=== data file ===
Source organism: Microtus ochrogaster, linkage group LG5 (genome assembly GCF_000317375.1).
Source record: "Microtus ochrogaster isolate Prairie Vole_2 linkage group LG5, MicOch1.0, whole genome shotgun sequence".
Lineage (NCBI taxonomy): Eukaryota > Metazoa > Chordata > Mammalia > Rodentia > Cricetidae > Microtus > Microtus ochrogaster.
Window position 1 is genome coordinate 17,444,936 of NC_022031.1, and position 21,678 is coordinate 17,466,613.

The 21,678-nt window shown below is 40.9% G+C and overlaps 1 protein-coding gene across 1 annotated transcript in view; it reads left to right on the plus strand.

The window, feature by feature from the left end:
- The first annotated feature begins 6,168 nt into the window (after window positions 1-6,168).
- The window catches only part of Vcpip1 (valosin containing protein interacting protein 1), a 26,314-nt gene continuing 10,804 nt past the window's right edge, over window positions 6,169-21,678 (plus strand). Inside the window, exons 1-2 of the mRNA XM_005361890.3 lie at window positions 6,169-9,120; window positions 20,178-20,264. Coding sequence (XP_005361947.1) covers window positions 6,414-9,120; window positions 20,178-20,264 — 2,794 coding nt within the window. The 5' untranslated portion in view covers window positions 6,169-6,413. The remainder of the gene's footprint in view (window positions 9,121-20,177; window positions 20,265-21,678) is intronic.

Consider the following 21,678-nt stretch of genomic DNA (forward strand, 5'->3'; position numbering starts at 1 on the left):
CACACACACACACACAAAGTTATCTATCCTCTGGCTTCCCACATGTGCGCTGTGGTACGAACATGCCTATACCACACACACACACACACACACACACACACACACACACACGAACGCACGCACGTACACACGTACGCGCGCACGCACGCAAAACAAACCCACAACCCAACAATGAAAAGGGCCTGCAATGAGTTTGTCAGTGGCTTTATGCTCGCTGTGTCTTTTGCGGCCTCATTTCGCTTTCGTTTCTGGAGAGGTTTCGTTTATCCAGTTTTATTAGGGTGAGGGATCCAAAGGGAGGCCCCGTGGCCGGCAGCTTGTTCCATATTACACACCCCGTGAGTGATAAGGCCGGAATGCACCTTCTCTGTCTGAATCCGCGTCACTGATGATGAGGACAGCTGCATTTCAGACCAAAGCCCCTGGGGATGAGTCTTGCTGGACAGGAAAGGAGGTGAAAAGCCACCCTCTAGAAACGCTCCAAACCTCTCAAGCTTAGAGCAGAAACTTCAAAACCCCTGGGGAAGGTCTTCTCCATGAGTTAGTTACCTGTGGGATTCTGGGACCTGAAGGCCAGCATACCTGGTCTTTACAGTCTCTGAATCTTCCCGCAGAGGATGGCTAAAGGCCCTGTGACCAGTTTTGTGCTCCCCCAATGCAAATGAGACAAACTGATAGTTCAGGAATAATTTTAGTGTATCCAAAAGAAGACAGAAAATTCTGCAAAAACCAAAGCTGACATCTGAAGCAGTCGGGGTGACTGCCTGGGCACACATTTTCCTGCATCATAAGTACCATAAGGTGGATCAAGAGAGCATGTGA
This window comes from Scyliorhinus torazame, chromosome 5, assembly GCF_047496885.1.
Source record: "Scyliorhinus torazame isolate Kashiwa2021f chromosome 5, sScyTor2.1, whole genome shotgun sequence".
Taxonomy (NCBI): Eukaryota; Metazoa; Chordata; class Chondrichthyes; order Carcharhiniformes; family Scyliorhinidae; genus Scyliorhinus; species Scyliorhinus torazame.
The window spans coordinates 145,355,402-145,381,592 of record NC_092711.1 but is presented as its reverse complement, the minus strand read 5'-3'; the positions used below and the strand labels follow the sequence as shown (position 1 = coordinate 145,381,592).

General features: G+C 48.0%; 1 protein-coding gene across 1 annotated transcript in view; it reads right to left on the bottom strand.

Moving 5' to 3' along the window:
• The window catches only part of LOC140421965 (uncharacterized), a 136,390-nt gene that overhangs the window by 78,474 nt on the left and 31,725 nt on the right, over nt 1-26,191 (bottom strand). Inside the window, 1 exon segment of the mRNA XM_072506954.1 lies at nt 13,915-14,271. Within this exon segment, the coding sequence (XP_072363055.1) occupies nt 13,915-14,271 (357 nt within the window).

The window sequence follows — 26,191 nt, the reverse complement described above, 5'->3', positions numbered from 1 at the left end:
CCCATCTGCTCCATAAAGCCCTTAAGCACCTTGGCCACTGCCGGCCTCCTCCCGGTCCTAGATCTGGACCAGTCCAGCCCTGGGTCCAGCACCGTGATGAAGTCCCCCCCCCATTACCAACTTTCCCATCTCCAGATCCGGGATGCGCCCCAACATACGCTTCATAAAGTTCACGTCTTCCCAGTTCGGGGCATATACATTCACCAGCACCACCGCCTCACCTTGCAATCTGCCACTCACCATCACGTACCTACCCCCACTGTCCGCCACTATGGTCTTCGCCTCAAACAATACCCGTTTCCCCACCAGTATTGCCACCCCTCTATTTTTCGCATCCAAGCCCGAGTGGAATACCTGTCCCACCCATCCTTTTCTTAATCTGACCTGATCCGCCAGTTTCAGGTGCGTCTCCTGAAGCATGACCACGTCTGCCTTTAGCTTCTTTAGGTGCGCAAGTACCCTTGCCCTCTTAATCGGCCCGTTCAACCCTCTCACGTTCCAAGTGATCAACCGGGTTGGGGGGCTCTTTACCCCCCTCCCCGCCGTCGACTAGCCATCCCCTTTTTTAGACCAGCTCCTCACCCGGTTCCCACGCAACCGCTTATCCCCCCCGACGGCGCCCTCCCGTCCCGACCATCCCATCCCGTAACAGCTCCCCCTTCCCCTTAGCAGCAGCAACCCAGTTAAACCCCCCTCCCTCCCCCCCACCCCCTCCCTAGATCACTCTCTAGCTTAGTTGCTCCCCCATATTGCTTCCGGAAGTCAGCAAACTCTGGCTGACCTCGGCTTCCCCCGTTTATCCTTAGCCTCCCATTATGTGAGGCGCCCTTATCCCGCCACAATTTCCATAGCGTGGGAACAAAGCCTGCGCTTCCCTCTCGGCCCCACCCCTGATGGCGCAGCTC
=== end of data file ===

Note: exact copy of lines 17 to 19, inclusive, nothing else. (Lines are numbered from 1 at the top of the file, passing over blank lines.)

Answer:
• The window catches only part of LOC140421965 (uncharacterized), a 136,390-nt gene that overhangs the window by 78,474 nt on the left and 31,725 nt on the right, over nt 1-26,191 (bottom strand). Inside the window, 1 exon segment of the mRNA XM_072506954.1 lies at nt 13,915-14,271. Within this exon segment, the coding sequence (XP_072363055.1) occupies nt 13,915-14,271 (357 nt within the window).

The window sequence follows — 26,191 nt, the reverse complement described above, 5'->3', positions numbered from 1 at the left end:
CCCATCTGCTCCATAAAGCCCTTAAGCACCTTGGCCACTGCCGGCCTCCTCCCGGTCCTAGATCTGGACCAGTCCAGCCCTGGGTCCAGCACCGTGATGAAGTCCCCCCCCCATTACCAACTTTCCCATCTCCAGATCCGGGATGCGCCCCAACATACGCTTCATAAAGTTCACGTCTTCCCAGTTCGGGGCATATACATTCACCAGCACCACCGCCTCACCTTGCAATCTGCCACTCACCATCACGTACCTACCCCCACTGTCCGCCACTATGGTCTTCGCCTCAAACAATACCCGTTTCCCCACCAGTATTGCCACCCCTCTATTTTTCGCATCCAAGCCCGAGTGGAATACCTGTCCCACCCATCCTTTTCTTAATCTGACCTGATCCGCCAGTTTCAGGTGCGTCTCCTGAAGCATGACCACGTCTGCCTTTAGCTTCTTTAGGTGCGCAAGTACCCTTGCCCTCTTAATCGGCCCGTTCAACCCTCTCACGTTCCAAGTGATCAACCGGGTTGGGGGGCTCTTTACCCCCCTCCCCGCCGTCGACTAGCCATCCCCTTTTTTAGACCAGCTCCTCACCCGGTTCCCACGCAACCGCTTATCCCCCCCGACGGCGCCCTCCCGTCCCGACCATCCCATCCCGTAACAGCTCCCCCTTCCCCTTAGCAGCAGCAACCCAGTTAAACCCCCCTCCCTCCCCCCCACCCCCTCCCTAGATCACTCTCTAGCTTAGTTGCTCCCCCATATTGCTTCCGGAAGTCAGCAAACTCTGGCTGACCTCGGCTTCCCCCGTTTATCCTTAGCCTCCCATTATGTGAGGCGCCCTTATCCCGCCACAATTTCCATAGCGTGGGAACAAAGCCTGCGCTTCCCTCTCGGCCCCACCCCTGATGGCGCAGCTC